The effects of matching instructional strategy with selected student characteristics on ninth grade physical science students' attitudes and achievement

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Abstract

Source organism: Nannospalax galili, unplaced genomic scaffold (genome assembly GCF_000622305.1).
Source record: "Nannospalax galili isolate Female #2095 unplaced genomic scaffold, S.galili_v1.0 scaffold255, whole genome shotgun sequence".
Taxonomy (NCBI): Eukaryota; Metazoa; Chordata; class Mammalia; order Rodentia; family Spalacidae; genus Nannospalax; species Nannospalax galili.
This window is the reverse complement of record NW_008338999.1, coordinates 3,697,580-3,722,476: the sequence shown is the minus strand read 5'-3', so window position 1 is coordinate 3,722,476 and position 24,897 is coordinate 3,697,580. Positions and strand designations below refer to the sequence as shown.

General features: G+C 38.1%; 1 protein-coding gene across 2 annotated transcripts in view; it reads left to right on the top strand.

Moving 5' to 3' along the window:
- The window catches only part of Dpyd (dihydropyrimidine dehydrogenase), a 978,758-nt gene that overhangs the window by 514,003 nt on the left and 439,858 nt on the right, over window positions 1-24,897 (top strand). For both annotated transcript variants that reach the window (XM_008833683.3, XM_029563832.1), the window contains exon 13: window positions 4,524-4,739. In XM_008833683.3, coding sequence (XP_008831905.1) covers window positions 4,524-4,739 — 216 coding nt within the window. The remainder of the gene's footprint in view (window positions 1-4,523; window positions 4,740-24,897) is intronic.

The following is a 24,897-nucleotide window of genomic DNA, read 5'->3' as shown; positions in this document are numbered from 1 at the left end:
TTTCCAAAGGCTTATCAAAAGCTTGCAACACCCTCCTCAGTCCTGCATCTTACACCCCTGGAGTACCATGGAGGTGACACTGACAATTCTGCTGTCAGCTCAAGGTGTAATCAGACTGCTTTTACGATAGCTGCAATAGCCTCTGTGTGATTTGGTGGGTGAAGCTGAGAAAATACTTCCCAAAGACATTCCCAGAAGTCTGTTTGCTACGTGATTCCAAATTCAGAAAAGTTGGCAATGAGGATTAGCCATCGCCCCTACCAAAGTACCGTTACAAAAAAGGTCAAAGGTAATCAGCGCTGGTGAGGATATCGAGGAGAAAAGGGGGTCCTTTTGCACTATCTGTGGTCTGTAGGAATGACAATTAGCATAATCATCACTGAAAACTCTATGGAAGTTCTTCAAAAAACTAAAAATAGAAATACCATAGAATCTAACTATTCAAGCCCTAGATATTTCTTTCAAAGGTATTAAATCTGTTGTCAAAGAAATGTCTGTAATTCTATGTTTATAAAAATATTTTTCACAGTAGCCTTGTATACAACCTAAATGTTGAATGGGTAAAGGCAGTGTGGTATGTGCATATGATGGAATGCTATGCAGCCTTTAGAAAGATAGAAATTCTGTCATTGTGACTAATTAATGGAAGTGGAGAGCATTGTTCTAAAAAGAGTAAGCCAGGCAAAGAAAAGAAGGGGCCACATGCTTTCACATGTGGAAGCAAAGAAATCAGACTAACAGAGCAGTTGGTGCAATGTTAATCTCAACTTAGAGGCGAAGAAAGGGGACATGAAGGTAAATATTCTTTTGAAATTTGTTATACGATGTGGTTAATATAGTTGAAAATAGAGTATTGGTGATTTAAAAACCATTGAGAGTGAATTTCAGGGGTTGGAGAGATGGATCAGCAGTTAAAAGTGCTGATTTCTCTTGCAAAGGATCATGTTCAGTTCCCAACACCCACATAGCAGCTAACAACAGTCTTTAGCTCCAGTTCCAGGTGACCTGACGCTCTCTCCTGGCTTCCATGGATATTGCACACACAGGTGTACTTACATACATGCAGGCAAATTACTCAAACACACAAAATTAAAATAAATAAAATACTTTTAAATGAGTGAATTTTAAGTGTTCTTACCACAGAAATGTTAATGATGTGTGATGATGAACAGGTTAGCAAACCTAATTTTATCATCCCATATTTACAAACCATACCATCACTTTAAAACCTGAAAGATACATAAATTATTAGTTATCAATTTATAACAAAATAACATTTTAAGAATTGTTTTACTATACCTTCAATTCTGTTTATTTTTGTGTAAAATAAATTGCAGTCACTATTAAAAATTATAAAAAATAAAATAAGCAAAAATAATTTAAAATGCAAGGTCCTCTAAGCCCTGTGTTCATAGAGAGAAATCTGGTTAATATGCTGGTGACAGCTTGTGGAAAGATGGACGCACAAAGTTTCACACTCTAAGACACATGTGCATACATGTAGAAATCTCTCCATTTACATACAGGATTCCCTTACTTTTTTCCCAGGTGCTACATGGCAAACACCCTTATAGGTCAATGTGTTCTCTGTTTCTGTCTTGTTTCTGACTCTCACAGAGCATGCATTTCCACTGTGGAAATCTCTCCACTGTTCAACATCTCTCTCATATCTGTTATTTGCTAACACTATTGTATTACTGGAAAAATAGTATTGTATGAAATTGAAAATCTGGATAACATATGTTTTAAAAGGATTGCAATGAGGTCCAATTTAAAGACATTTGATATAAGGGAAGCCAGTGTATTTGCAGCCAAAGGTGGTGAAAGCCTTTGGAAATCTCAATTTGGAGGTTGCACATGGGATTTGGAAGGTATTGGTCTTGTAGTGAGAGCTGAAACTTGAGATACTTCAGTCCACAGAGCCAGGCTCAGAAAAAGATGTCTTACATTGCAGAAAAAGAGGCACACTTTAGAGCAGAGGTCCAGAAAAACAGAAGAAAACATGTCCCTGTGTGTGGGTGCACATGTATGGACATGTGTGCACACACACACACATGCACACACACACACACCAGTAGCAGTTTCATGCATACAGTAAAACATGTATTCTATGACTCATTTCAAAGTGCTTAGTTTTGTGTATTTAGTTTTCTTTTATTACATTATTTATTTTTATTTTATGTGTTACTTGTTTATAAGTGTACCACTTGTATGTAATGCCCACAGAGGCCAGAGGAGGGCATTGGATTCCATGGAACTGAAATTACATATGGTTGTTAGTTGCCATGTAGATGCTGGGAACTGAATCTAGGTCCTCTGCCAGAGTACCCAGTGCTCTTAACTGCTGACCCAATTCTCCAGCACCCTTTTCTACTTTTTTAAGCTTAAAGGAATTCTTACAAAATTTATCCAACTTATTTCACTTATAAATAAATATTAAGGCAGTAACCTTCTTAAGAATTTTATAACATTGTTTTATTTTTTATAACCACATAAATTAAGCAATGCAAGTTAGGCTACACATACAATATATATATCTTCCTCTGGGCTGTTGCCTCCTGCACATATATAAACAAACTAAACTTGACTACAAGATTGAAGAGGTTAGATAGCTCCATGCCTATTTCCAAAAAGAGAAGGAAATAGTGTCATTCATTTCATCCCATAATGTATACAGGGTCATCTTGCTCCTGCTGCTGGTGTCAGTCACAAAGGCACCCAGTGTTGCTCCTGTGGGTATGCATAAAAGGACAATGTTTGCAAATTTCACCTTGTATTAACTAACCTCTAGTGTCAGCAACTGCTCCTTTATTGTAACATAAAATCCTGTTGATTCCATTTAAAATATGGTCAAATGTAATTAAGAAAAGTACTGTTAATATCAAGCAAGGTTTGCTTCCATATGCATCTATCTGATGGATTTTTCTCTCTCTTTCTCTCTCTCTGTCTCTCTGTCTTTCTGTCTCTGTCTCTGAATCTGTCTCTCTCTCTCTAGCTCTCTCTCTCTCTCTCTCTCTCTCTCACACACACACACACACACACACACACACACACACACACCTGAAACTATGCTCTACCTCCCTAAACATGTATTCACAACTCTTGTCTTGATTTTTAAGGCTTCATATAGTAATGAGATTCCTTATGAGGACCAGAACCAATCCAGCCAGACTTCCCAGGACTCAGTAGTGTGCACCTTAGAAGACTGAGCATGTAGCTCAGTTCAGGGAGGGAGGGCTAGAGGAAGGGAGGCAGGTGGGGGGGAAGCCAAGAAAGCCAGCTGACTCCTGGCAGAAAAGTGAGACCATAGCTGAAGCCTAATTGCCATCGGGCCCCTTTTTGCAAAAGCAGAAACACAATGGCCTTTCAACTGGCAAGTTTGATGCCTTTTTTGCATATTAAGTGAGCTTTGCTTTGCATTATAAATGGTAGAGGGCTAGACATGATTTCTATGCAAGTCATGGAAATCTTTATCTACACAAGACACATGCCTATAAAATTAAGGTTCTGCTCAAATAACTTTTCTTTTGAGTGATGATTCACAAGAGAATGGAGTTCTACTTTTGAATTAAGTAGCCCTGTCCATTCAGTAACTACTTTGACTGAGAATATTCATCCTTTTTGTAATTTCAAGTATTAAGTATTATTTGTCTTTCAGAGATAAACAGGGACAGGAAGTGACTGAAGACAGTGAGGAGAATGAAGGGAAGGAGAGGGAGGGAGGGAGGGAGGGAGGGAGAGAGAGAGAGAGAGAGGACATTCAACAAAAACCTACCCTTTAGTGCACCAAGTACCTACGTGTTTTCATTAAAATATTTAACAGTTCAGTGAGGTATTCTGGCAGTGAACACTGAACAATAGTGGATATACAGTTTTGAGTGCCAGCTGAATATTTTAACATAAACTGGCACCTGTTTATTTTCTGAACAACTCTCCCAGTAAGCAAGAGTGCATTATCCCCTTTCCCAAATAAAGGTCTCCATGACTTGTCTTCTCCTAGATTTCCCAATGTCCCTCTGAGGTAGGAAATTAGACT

The study investigated the benefits of a matching model of instruction for students enrolled in ninth grade physical science classes in one high school in a small, urban school district. Based on social learning theory, three independent variables were identified for purposes of matching: need level, cognitive style, and locus of control; attitude and achievement outcomes served as the dependent variables. Results of separate analyses of covariance revealed that attitude toward science in general improved with matching, but achievement, attitude toward physical science, attitude toward instruction, and attitude toward the teacher did not improve. Recommendations for subsequent “matching” experiments are discussed in light of the findings in this investigation.

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